This interview first ran around 0549 GMT
By James Attwood
Of DOW JONES NEWSWIRES
SYDNEY (Dow Jones)--Papua New Guinea's government expects to agree terms with Bougainville authorities next year to lift a moratorium on mining in the battle-scarred island and resume operations the following year.
Give us two years and mining will restart in the Panguna mine," PNG mining minister Sam Akoitai told Dow Jones Newswires Tuesday.
Anglo Australian miner Rio Tinto Plc. (RTP) shut the massive Panguna copper and gold mine in May 1989 after repeated attacks on infrastructure and workers by secessionist rebels.
Speaking on the sidelines of a PNG mining conference in Sydney, Akoitai said both the Bougainville autonomous government and foreign investors are keen to resume activities in the minerals-rich South Pacific island once fiscal arrangements are agreed.
"Bougainville is a place where every man and woman will swim across to," he said, when asked about the current level of investor interest.
"I've been approached by many many companies who are interested in doing exploration in Bougainville and also companies interested in talking about Panguna," he said.
"But my approach would be I'd rather work with the devil I know than getting somebody new to come in and start again," he said, referring to Rio Tinto subsidiary Bougainville Copper Ltd. (BOC.AU)
"I've had the opportunity to work with Bougainville Copper for nine years and think they're doing a very good job."
Besides holding the position of PNG national mining minister, Akoitai is also the parliamentary member for Central Bougainville.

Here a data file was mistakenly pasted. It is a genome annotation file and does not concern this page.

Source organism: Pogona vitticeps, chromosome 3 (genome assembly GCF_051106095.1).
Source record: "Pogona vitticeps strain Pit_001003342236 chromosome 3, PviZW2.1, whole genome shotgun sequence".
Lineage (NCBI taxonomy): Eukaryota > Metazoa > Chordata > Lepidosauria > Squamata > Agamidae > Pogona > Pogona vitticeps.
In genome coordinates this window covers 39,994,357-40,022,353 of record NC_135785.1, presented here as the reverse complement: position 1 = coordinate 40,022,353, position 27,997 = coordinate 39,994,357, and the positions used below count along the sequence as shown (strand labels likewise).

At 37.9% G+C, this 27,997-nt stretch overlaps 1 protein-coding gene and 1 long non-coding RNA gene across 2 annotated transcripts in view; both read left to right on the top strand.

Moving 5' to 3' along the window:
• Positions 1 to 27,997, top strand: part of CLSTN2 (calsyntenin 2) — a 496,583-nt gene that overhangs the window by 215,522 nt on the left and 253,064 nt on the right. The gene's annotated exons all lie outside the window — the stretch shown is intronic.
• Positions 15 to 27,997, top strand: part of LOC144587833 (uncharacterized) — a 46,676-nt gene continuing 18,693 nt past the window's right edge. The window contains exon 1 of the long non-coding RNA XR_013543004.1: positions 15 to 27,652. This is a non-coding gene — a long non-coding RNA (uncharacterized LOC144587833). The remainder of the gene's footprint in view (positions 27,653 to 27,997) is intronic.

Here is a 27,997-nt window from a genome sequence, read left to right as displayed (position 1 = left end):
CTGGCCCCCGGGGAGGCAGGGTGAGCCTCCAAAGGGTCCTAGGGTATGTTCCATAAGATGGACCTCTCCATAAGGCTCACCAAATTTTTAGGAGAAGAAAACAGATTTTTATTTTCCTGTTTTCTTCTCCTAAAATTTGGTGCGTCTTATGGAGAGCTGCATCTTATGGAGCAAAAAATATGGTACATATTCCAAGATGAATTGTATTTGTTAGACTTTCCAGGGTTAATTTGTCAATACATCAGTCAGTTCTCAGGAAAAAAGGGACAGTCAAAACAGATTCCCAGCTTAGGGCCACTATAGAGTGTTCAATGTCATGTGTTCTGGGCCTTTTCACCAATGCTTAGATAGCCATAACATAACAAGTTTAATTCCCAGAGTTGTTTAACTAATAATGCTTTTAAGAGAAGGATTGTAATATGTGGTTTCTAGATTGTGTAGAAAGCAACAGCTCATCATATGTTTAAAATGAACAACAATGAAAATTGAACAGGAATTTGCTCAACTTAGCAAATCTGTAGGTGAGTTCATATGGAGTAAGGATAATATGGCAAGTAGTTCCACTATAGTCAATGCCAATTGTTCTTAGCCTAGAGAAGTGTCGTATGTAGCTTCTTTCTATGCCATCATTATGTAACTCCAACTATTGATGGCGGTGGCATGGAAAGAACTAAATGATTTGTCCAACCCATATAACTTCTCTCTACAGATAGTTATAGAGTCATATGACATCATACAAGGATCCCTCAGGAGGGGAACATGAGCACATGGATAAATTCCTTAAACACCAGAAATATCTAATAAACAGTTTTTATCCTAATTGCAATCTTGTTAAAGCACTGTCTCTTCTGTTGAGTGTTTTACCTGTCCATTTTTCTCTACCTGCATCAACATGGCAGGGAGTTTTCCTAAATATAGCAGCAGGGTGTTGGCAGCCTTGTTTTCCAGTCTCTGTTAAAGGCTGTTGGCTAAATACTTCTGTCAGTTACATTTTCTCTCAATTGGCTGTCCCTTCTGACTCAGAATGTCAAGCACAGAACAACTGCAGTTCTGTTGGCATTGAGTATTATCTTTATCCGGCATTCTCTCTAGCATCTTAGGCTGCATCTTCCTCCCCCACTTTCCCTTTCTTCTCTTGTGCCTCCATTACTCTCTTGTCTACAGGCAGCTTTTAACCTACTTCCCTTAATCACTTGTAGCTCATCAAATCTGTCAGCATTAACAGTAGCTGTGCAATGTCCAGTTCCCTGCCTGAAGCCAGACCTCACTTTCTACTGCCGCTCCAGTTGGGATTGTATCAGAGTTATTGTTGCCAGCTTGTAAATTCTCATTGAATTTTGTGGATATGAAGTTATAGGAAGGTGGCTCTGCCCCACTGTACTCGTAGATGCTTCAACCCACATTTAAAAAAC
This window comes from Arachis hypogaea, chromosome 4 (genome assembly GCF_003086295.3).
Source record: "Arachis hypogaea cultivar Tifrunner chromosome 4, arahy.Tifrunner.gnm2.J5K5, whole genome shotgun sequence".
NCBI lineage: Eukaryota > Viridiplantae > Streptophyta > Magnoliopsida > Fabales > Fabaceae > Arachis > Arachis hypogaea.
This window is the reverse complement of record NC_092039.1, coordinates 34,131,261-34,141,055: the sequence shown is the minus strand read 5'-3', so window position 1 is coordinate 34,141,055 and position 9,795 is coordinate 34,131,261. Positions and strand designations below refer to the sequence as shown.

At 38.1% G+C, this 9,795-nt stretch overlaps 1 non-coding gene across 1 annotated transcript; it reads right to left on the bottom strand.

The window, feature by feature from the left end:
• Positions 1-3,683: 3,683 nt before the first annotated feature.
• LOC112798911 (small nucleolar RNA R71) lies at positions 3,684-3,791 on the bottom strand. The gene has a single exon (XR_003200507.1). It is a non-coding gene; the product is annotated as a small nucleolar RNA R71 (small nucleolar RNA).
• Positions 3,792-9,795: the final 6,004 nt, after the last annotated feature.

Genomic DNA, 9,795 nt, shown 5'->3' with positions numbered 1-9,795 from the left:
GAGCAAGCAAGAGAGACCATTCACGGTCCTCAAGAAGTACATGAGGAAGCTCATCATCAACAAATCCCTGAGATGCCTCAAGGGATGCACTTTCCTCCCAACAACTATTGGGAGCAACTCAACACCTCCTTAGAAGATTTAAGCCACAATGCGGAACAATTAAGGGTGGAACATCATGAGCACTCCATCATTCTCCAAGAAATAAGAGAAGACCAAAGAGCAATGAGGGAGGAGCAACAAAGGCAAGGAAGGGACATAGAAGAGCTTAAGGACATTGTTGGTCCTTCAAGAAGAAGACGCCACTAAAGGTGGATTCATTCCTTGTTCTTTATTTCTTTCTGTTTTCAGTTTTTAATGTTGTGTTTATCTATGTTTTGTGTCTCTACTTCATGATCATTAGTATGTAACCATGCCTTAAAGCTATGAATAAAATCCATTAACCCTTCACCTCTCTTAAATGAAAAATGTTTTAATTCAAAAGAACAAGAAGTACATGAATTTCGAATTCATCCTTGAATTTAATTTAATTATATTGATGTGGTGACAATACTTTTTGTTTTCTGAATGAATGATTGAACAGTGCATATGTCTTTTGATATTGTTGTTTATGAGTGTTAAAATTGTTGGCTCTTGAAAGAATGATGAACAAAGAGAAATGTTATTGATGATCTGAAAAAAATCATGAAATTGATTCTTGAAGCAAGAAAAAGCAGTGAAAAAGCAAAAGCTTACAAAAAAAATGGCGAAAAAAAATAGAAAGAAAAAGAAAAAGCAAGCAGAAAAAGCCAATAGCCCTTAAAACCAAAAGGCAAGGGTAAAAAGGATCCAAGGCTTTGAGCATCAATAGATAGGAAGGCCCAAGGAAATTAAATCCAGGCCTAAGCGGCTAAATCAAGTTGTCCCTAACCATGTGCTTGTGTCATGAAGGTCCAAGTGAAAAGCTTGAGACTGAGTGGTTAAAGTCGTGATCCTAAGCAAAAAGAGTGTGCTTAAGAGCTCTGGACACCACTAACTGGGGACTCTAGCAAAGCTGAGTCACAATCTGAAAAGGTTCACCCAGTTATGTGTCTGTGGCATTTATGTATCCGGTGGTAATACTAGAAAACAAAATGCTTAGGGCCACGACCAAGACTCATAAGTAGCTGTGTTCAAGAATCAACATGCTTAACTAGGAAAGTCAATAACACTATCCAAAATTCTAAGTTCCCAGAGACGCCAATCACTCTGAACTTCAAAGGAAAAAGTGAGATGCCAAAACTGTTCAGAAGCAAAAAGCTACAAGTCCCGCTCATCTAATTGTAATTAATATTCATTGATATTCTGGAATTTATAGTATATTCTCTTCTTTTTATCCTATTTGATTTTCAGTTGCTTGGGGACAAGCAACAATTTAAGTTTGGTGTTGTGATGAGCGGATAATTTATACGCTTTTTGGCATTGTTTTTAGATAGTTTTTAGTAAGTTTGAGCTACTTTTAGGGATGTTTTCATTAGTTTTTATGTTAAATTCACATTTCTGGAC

Panguna produced about 180,000 tons of copper a year to rank as the world's third-largest copper mine. It remains closed despite a 1998 cease-fire and the formation of an autonomous island government.
Any decision on resuming mining at the dismantled operation is estimated to cost around US$1 billion.
Before any decision can be taken, however, stakeholders must complete a review of new fiscal and operating terms for exploration and mining on the island, Akoitai said.
The long-delayed review process is expected to begin in the first quarter of next year and take "months" to complete, he said, adding the benefits for Bougainville would have to be significantly better than current terms.
"It's an issue close to me. I'm from Bougainville and I also represent the electorate where the mine is. I would want the review process to be concluded quickly so we can decide the future of mining in Bougainville."
"The whole reason the government in Bougainville asked for this review process to began is so we can sort out the outstanding issues and then perhaps start mining from a clean sheet."
Benefits for the local community would have to be in line with new benchmarks of modern mines, he said, without elaborating.
Akoitai said Australia's Ord River Resources Ltd. (ORD.AU) and Gallipoli Mining Pty Ltd are among companies to make recent approaches to authorities on the possibility of exploring in Bougainville.
-By James Attwood, Dow Jones Newswires; 612-8235-2957;